Statements made by public personalities were also twisted to convey a different meaning. When Estrada made a statement about banning Korean and foreign-made telenovelas, a satirical post made it look like the senator wanted to ban the National Basketball Association instead.
Two satires also exaggerated an event that actually happened. During the campaign season, an altered image that showed a sea of Robredo supporters during her campaign rally in Pasay City went viral.
These four classifications of attacks made against the subjects only prove that these posts can also become fake, false and misleading, beyond their “satirical” label.
Here is a list of satirical claims made against personalities.
From election events, political issues, statements to trending news
Satirical posts emerged online due to election-related events, controversial statements from politicians, scandals or issues against personalities, and trending news stories this 2022.
In six out of 23 posts, satirical claims appeared for more than one reason. They can piggy-back on either a trending news story, a controversial statement or both. Such was the satire about Moreno being appointed as Marcos’ spokesperson that emerged after the former accused Robredo of urging him to back out of the 2022 presidential race.
Ten satirical posts appeared after the May 9 election. On May 10, someone claimed that Robredo accidentally voted for her political rival Marcos Jr.
News headlines were linked to ten satirical posts published this year. The shooting of three people at the Ateneo de Manila University led to a quote card claiming that Kingdom of Jesus Christ founder Apollo Quiboloy called for the Ateneo gunman’s canonization.
Politicians’ controversial statements were also twisted and turned into six satirical posts. Sen. Tulfo’s quote about studying for his legislative position was turned into a joke where he allegedly said that he can fly a helicopter without prior training.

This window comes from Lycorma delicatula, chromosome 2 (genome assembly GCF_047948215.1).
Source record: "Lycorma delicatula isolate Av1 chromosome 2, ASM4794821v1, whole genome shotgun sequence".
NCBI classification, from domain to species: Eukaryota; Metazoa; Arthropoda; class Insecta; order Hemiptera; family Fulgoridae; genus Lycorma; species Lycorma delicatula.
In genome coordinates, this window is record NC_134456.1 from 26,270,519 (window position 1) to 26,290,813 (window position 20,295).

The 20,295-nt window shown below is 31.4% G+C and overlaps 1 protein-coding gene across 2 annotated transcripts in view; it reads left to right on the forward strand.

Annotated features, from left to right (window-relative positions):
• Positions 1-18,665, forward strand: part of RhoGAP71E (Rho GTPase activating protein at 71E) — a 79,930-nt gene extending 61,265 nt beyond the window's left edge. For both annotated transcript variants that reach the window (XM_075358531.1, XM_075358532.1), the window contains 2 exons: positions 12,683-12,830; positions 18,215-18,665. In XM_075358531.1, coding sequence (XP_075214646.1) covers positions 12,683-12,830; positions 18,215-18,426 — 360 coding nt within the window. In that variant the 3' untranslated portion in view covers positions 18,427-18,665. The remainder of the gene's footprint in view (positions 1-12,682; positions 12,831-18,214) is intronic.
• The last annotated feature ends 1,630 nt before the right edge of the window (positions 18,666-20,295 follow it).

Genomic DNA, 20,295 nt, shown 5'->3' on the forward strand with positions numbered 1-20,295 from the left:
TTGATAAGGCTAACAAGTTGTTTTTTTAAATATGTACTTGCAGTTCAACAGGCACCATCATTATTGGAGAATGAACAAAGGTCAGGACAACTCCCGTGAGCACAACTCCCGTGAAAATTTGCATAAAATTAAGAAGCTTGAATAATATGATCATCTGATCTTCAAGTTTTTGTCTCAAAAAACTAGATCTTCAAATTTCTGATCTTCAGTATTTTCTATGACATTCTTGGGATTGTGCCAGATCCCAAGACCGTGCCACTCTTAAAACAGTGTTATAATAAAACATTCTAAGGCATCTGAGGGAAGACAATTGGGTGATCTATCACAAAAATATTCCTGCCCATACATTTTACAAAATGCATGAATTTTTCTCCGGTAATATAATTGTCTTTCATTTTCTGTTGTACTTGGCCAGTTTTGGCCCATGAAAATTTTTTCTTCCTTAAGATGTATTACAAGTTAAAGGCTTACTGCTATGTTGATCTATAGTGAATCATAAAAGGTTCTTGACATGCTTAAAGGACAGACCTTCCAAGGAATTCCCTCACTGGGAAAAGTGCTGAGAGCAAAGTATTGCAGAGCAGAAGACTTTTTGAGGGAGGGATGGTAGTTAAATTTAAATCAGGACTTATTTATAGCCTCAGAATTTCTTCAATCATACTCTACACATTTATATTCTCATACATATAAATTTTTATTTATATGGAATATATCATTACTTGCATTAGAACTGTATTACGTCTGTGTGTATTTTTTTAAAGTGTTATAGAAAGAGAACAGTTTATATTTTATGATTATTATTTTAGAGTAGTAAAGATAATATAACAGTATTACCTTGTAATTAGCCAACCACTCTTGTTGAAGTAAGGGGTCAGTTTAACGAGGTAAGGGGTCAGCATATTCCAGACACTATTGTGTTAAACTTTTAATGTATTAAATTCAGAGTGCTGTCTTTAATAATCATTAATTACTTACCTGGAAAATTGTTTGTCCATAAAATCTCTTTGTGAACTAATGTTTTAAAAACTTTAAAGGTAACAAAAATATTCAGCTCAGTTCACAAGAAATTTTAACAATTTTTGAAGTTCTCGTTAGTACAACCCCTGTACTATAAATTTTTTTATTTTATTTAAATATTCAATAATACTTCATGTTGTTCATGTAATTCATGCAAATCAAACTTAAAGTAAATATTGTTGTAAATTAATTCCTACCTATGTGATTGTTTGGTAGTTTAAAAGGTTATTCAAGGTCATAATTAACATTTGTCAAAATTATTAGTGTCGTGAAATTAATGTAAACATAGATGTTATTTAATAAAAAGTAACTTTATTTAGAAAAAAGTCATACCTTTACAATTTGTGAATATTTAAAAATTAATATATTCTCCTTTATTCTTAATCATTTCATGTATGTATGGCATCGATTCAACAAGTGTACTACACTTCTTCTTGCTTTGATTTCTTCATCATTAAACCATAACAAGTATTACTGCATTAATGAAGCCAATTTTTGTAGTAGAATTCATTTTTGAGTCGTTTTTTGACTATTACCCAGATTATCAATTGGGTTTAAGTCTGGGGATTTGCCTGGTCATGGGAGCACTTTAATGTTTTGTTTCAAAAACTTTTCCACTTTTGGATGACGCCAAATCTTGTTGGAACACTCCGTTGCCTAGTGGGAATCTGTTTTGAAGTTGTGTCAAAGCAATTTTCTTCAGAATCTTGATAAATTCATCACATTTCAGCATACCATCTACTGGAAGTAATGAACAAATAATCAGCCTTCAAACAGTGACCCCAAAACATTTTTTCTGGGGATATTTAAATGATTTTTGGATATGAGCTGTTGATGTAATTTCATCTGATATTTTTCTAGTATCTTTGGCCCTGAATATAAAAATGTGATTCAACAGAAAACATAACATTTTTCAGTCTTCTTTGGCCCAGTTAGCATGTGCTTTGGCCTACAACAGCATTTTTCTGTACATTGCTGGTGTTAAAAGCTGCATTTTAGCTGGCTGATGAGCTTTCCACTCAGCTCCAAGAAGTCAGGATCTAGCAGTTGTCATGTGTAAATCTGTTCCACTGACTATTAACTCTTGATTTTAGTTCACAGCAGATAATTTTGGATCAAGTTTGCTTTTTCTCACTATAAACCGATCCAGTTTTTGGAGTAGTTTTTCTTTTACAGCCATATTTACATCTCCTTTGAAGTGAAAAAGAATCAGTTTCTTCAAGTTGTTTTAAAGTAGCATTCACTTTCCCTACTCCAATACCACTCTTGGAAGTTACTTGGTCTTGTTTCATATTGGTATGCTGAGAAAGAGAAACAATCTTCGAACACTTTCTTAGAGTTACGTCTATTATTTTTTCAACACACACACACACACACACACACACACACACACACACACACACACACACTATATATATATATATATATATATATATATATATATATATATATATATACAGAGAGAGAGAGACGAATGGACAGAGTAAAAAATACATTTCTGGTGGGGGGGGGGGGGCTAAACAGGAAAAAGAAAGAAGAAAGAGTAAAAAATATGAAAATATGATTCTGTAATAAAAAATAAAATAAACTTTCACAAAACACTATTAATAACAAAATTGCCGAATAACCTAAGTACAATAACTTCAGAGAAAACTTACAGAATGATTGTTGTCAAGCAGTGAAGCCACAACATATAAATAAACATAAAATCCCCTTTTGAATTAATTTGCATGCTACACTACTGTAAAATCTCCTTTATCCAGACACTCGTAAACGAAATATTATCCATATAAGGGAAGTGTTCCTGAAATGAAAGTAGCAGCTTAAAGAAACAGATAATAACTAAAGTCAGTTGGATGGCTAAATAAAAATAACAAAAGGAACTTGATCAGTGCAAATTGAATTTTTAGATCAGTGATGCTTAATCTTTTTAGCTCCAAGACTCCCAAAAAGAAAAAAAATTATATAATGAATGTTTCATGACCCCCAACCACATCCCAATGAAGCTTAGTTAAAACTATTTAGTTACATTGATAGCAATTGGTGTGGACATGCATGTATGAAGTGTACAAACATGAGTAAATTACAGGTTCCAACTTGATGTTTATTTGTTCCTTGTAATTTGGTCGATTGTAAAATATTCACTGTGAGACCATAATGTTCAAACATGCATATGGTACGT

Four satirical posts revolved around issues against certain personalities. After the son of Justice Chief Remulla was arrested for alleged drug importation, a made-up news update claimed that Cavite is one of the top ten worst provinces to live in. Remulla was governor of Cavite from 2016 to 2019.
Here is a list of satirical claims and the reasons why they appeared.
Satirical pages source of most satirical posts
Social media pages that labeled themselves as satirical posted 14 out of 23 satirical materials debunked by VERA Files Fact Check.
Almost all of these satirical pages mimicked legitimate news organizations that more often, netizens cannot tell them apart. Here are some examples:
- Philippine Daily New Society (a parody of Philippine Daily Inquirer);
- Philippine Dairy Inquirer (a parody of Philippine Daily Inquirer);
- Cebu Dairy News (a parody of Cebu Daily News);
- Philippine Daily Sun (a parody of Philippine Star)
One of the satirical pages, Superficial Gazette of the Republic of the Philippines, imitated the official journal of the Philippine government.
Philippine Daily New Society uses the graphical design and the dominant color scheme used by the Philippine Daily Inquirer. It also uses the tagline “News you can’t trust,” a spoof of CNN Philippines’ tagline “News you can trust.”
The self-identified satire/parody page describes itself as “The Country’s Greatest Satire News – This page is for satire and entertainment purposes only!”
Cebu Dairy News mimics the name, brand color, and logo of Cebu-based digital news outlet Cebu Daily News. The logo uses the letters “CDN,” but it used the word “strical” (sic) below it instead of “digital.”
The page carries a disclaimer that they are “neither connected with CDN Digital nor with any of its affiliates.”
Other satirical pages flagged by VERA Files Fact Check also imitate the Philippine Star and News 5.
Satirical pages vs legitimate news orgs
The satirical pages flagged by VERA Files Fact Check have stated that they do not intend to mislead people and are not meant to be taken seriously. But many people still ended up sharing their content, thinking these were true.
“We are not purveyors of fake news. We have no intention to mislead the public. The burden to verify if an information is factual or correct lies on the readers,” Cebu Dairy News said in its About page.
Cebu Dairy News has also criticized people who attempt to have their page deleted for spreading “fake news.” It has even mocked supporters of Robredo for being “too intelligent” to debunk claims from a satirical page.
Another satirical page, Philippine Daily Sun, thanked VERA Files and Philstar’s Interaksyon for fact-checking their posts and promised to exert effort in making their content “less deceptive.”
“We try to be explicit about how our posts are only satirical but maybe our efforts were not enough, because a lot of Filipinos still take our posts seriously. And so, it is very helpful for us when legitimate news sites fact-check our posts,” part of its statement read.
Their page stopped posting content on July 12.